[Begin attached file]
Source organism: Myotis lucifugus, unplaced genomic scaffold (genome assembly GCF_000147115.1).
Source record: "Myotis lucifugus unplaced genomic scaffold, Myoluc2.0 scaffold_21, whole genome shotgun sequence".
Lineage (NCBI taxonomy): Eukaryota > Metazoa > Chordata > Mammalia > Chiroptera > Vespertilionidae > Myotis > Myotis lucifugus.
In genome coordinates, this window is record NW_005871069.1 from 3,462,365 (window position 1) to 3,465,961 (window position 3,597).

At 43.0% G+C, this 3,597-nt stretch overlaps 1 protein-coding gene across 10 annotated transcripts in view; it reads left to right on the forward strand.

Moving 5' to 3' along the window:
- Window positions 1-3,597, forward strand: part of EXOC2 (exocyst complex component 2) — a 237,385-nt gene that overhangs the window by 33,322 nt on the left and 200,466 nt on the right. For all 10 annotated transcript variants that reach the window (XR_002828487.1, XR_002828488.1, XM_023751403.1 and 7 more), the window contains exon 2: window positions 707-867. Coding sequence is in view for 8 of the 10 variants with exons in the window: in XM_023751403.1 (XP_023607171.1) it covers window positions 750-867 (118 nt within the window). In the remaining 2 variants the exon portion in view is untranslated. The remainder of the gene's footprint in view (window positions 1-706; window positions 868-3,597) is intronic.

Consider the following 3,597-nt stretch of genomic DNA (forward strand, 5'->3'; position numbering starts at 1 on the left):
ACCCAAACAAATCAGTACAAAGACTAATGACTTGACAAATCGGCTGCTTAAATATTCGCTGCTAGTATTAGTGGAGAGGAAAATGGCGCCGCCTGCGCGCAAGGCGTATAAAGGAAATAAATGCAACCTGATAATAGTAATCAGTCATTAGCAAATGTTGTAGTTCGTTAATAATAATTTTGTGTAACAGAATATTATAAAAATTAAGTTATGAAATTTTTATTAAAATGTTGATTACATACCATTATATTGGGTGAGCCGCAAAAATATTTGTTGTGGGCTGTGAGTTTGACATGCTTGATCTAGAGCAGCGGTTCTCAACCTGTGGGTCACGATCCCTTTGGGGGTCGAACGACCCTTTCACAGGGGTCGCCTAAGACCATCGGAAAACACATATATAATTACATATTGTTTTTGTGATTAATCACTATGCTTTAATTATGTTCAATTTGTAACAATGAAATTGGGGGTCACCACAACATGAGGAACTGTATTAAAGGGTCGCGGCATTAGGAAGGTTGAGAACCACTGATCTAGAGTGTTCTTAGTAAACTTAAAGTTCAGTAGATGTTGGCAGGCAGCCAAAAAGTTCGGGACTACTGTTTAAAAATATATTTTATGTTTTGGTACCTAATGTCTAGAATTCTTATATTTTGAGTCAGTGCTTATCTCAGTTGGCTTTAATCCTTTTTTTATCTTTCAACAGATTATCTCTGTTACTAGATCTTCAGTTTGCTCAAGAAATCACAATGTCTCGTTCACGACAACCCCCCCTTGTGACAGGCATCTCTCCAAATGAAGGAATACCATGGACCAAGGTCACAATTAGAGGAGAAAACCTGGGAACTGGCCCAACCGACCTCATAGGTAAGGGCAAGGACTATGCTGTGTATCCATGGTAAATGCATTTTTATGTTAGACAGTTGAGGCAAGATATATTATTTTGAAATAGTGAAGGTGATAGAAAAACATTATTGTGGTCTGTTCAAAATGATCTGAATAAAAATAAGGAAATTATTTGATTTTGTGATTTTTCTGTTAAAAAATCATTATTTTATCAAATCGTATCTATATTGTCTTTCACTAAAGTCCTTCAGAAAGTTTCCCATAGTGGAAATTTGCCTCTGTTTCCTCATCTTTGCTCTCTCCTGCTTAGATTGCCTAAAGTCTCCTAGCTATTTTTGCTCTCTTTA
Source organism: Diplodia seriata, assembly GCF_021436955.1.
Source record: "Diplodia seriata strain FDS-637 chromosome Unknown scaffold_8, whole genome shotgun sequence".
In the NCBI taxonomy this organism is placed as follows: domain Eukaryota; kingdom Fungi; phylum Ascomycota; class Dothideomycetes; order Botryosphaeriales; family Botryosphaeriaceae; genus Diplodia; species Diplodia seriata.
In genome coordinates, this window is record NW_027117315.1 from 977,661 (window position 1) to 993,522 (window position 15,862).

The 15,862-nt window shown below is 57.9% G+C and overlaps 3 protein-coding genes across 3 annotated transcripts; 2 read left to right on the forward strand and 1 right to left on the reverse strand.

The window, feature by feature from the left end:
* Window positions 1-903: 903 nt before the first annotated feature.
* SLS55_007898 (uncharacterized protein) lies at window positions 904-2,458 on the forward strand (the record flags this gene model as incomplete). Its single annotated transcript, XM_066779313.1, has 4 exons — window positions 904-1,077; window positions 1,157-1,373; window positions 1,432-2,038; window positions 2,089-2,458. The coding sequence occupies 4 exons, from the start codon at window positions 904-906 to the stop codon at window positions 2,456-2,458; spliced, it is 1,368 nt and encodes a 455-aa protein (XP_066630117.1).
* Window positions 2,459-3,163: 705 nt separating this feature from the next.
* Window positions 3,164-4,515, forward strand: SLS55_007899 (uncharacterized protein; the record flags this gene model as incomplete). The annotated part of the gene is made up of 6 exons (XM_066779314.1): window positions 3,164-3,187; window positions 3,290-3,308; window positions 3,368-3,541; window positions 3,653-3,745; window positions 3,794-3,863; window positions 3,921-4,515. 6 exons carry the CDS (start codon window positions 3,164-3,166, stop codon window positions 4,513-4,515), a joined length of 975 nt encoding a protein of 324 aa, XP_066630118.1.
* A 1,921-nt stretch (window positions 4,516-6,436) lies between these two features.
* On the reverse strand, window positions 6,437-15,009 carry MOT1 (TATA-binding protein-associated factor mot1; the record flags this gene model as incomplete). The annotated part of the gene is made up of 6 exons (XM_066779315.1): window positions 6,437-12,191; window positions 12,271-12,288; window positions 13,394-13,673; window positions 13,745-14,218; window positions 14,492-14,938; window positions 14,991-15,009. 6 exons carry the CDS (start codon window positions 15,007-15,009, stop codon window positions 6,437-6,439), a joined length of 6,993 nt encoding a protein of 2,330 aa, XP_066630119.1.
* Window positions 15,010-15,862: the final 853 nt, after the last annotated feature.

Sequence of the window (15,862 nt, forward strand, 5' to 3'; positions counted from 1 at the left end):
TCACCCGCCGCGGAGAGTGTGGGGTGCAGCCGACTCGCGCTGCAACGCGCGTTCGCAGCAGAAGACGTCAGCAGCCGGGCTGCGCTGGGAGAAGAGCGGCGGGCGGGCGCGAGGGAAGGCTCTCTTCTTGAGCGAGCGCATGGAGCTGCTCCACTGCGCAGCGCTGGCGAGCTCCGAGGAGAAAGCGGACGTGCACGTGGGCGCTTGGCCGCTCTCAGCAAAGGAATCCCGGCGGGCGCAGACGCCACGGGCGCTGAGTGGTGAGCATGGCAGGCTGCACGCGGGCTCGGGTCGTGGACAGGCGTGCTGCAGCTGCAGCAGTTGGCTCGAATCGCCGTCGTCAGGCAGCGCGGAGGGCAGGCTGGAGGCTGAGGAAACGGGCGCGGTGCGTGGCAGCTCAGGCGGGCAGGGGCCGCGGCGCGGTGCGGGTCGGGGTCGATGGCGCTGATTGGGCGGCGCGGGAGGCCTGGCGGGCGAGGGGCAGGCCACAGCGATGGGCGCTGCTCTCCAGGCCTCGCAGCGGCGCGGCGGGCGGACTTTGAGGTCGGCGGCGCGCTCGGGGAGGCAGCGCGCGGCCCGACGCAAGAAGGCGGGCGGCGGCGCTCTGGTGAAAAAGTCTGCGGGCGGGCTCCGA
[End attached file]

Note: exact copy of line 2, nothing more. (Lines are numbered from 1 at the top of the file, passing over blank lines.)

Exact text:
Source record: "Myotis lucifugus unplaced genomic scaffold, Myoluc2.0 scaffold_21, whole genome shotgun sequence".